Toward drugging the translocon: sequence determinants and cellular consequences Sec61 inhibition
- Author(s): Maglathlin, Rebecca
- Advisor(s): Taunton, Jack
- et al.
Secretory and membrane proteins (secretory proteins) are the conduits through which cells communicate. Membrane proteins make up 35% of the human genome and, though greater than 60% of drug targets are secretory proteins, they remain difficult to inhibit, as many lack traditional small molecule binding sites. In eukaryotes, the biogenesis of most secretory proteins begins with cotranslational translocation into the endoplasmic reticulum (ER). Cotransins are small molecule inhibitors of cotranslational translocation and therefore inhibitors of secretory protein expression. Cotransins inhibit translocation by binding directly to the Sec61 translocon and perturbing the interaction between Sec61α and the targeting sequence of the nascent chain (either an N-terminal signal peptide or the first transmembrane domain). Remarkably, cotransins inhibit translocation of only a small subset of secretory proteins, dependent on the sequence of the targeting signal.
Here, we describe work toward both identifying the sequence determinants of cotransin selectivity and the broader cellular consequences of cotransin inhibition, including the discovery of Sec61α as a novel target in multiple myeloma. Using a quantitative membrane proteomics appraoch, we directly identify targets of a selective cotransin analog, CT8, in an unbiased manner. We show that CT8 inhibits only 25% of the identified secreted proteome. CT8-sensitivity of signal peptides correlates with the free energy of membrane integration suggesting that 1) signal peptides and transmembrane domains gate Sec61&apha; via a similar mechanism and 2) cotransins interfere with this signal-partitioning step. Finally, we use this metric to predict the sensitivity of novel CT8-sensitive proteins based solely on primary amino acid sequence.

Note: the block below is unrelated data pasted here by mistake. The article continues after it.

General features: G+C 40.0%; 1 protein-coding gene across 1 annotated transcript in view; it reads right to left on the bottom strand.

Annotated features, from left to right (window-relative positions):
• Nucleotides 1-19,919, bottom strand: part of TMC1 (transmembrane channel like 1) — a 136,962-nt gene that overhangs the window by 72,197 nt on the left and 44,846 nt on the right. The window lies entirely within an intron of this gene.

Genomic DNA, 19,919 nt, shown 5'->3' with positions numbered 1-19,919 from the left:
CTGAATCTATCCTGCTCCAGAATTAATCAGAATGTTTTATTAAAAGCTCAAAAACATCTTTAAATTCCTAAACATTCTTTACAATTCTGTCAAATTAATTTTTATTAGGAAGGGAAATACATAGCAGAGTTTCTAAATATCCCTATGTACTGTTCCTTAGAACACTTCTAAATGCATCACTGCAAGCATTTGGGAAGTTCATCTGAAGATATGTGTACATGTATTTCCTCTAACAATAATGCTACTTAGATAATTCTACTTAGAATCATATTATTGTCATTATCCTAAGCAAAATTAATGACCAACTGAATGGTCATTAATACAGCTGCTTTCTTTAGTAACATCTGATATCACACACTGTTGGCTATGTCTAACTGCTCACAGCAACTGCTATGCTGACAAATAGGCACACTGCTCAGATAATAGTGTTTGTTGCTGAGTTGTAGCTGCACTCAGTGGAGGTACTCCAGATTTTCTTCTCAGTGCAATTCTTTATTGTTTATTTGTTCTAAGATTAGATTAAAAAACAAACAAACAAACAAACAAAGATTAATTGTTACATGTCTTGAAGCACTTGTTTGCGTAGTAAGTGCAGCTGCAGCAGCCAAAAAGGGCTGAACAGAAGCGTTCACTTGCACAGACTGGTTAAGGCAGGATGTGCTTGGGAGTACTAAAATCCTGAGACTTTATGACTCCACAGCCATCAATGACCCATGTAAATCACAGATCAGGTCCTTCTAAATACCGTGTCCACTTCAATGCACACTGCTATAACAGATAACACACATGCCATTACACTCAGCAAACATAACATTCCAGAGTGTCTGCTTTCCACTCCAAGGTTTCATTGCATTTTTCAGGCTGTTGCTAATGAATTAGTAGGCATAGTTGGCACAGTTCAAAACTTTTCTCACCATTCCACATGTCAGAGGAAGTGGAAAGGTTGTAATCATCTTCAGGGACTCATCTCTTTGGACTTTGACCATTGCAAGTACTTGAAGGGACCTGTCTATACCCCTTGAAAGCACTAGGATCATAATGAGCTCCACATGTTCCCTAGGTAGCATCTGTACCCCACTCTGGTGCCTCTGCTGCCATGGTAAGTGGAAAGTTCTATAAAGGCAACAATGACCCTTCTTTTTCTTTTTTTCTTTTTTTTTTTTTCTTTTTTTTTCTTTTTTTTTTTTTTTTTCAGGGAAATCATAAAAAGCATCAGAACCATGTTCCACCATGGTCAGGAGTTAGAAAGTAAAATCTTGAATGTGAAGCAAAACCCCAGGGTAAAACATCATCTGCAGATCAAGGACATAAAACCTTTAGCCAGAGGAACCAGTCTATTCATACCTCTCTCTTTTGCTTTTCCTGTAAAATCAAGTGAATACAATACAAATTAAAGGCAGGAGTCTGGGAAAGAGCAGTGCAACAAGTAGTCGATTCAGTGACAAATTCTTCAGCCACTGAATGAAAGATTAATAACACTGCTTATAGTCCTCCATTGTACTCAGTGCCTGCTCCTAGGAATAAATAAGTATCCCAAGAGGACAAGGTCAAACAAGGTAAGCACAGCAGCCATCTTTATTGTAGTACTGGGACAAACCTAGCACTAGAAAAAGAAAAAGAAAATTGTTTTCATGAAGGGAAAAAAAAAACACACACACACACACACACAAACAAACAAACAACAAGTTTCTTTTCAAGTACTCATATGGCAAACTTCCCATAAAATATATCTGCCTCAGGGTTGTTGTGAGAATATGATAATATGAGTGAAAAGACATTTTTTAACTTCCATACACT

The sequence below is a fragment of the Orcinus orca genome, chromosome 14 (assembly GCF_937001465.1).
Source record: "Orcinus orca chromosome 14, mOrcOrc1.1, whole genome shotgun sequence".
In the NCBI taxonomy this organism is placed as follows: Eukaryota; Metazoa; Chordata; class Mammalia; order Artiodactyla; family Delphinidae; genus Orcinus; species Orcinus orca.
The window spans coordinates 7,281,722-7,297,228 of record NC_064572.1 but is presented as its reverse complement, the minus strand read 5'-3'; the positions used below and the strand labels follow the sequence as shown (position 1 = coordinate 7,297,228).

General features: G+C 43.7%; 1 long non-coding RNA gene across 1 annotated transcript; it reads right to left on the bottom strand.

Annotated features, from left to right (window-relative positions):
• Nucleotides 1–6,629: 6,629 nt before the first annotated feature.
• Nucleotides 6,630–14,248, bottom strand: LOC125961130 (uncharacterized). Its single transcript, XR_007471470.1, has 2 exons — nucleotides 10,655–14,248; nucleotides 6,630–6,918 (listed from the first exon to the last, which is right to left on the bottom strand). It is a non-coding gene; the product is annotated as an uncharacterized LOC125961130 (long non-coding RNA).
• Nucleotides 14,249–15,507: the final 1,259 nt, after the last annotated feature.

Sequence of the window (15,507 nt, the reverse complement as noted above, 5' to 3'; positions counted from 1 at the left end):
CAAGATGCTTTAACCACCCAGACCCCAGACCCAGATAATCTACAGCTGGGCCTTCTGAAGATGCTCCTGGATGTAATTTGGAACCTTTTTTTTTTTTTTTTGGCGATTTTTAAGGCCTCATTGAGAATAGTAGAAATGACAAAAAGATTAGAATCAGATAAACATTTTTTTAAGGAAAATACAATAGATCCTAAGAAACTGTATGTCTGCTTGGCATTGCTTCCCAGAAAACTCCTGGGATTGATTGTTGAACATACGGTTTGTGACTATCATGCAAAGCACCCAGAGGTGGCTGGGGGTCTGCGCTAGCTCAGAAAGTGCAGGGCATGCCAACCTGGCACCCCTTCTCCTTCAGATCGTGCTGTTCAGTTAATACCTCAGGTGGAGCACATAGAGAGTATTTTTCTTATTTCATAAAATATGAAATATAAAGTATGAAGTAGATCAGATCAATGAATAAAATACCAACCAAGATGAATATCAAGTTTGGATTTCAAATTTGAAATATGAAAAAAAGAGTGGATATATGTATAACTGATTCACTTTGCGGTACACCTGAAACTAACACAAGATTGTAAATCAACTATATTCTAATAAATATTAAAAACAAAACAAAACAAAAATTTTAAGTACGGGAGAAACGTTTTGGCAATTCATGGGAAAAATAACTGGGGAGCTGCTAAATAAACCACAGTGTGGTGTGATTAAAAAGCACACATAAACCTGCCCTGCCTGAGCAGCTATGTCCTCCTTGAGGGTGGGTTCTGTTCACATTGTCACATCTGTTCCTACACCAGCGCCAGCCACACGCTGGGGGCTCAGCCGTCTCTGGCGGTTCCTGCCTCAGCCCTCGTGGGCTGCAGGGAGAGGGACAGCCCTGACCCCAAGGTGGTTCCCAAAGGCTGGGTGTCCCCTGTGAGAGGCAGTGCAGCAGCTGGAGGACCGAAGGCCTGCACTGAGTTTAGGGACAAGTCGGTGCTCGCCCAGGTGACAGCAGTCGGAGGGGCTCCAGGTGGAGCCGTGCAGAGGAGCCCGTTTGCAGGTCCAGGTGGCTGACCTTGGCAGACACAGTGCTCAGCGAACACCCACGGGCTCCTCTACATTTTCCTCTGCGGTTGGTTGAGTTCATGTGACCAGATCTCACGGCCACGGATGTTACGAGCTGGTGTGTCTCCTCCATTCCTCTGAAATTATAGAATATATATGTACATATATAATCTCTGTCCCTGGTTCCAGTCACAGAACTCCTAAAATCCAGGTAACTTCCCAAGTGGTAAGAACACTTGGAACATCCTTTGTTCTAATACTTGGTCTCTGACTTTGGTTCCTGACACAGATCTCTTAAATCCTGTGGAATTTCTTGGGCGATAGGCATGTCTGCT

To solidify Sec61α as a novel target for myeloma, we show that cotransin potently induces apoptosis in patient-derived CD138+ cells while leaving CD138- cells virtually unaffected. We begin to explore the myeloma-specific mechanism of CT8-induced apoptosis by showing that the CT8-sensitive ER-resident chaperone p58ipk is an essential protein in multiple myeloma cells.
This study furnishes a method for predicting new cotransin-sensitive proteins, thereby allowing for the rapid identification of clinically relevant arenas in which to begin testing these compounds. Within the context of multiple myeloma, we show that Sec61α is a viable therapeutic target and that cotransins represent a promising lead for further development. Using the information uncovered here, it will be possible to design new analogs to more specifically target proteins relevant to the anti-cancer properties of cotransins.